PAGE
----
Community supports alleged victim of sexual assault at protest outside Foxcroft Academy
DOVER-FOXCROFT — Community members and several students protested Wednesday outside Foxcroft Academy in support of a student allegedly sexually assaulted by two classmates in February.
Just under 20 people, including parents and area residents, held signs reading, “You are not alone. We stand 4 you,” “Down with rape culture,” and “Believe victims, not rapists.” Some people driving along West Main Street honked in support.
Organizers of the protest originally planned a walkout, where students would leave the school as the first bell rang and join other people peacefully protesting outside. The goal was to support the alleged victim and get the two teens accused of sexual assault removed from attending Foxcroft Academy in person, said Elizabeth Walsh, one of the organizers. Last week, a district court judge decided that the 17-year-old from Dover-Foxcroft and 16-year-old from Charleston may attend school in person, though they are to have no contact with the victim and witnesses.
After a school official said late Monday that the teens are not attending classes on campus, and announced on Tuesday that Foxcroft Academy would switch to remote learning, the event still was held to support the victim.
The transition to remote learning Wednesday was in response to threatening comments made toward the school, officials said Tuesday. There was no information about the nature of the threat, so it is not known if the comments are connected to the alleged sexual assault.
The teens accused of the sexual assault have not attended school on campus since the court date, which was May 13, Head of School Arnold Shorey said Wednesday. He declined to say whether they were learning remotely or whether the decision was made by the school or requested by the teens and their parents.
Outside Foxcroft Academy on Wednesday morning, Ashley Gosselin held a sign that read, “Protect Victims!” Family members, including her husband, sisters-in-law, nieces and children joined her.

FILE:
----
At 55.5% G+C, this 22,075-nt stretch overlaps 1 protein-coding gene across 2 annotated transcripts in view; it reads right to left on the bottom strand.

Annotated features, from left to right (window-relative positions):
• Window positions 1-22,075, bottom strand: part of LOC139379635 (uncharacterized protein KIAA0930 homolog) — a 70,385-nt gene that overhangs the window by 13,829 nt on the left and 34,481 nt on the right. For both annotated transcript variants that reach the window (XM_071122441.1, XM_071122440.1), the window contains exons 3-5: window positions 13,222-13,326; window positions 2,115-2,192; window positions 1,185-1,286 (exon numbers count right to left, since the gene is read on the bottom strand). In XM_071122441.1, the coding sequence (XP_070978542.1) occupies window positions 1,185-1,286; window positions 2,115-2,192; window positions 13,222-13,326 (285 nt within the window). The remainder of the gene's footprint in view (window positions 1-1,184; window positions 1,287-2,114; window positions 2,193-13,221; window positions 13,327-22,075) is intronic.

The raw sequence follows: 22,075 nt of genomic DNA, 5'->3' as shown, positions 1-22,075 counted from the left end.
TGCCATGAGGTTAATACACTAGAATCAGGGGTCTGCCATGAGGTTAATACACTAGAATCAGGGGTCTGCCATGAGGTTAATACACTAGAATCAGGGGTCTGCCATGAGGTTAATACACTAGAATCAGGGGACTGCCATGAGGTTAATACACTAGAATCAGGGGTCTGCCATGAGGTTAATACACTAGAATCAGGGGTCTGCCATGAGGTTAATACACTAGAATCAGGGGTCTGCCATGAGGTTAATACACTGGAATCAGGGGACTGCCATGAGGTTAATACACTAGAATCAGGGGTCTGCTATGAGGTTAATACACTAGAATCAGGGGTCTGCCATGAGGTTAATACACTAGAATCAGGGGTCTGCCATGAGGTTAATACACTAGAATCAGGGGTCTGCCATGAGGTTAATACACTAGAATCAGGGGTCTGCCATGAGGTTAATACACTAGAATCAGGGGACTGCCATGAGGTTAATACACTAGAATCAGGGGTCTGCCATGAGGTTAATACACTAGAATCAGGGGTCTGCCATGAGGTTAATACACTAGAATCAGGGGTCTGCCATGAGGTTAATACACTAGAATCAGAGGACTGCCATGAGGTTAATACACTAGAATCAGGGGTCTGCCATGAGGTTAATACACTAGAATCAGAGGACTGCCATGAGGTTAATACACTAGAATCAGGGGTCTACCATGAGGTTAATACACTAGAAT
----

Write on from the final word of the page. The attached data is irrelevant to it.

“I’m a victim myself of previous sexual assault, and I know how it feels,” she said. “The repercussions of that go on for so long. My goal is for this victim to just feel the love and to know that his community is behind him.”
Gosselin, who doesn’t know the victim or the teens accused of sexual assault, said she is praying for everyone involved and hopes the two accused students get the help they need.
When sexual assault incidents unfold, not only locally but everywhere, there appears to be a lack of support for victims, said Walsh, whose daughters attend Foxcroft Academy.
The private preparatory high school is handling the situation by not addressing the alleged sexual assault incident publicly, said a student who asked not to be named. The student held a light pink sign that read, “Do better, FA!!!”
“The [accused] students who were here until very recently were just allowed to go to school around the [alleged] victim,” the student said. “Just imagine how hard that would be. That’s not OK. That’s not right.”
Since news about the alleged sexual assault broke on Friday, it has touched the small town, said Dover-Foxcroft resident Bill Pike, who has followed news stories and interactions between community members online.
“From what I saw myself and watching the comments of parents and everyone else, this should have been handled a lot better,” he said. “Understandably anybody is presumed innocent until proven guilty, but more has come out. There’s video of it [the alleged incident] and those videos were distributed to other students. That sets the tone for a lot of other issues.”
A student, who is not listed in the Penobscot County Sheriff’s Office incident report obtained Friday, allegedly told Foxcroft Academy’s headmaster about a video of the alleged assault that was circulating around the school, prosecuting attorney Janice Stuver said during a court appearance last week.
Foxcroft Academy was made aware of the alleged sexual assault incident the Monday after February break, Shorey said Wednesday. Students were set to return to campus on Feb. 28, according to the school’s 2021-22 calendar.
“Then we followed protocols and educational laws,” he said. “There’s a big difference between something that happens on campus versus something that doesn’t happen on campus, which includes communication.”
When situations take place on campus or at school events, information is communicated to parents as quickly as possible, he said.
Two counselors employed by the school, who work year-round with students, are available to the student body for support, Shorey said. The school is offering support while also taking care to be sensitive toward the alleged victim, he said.
“With the recent controversy, we’ve been talking to our students about being supportive and respecting different points of view,” he said.
The school has dealt with issues of sexual assault involving students before, Shorey said, but he declined to comment on specifics.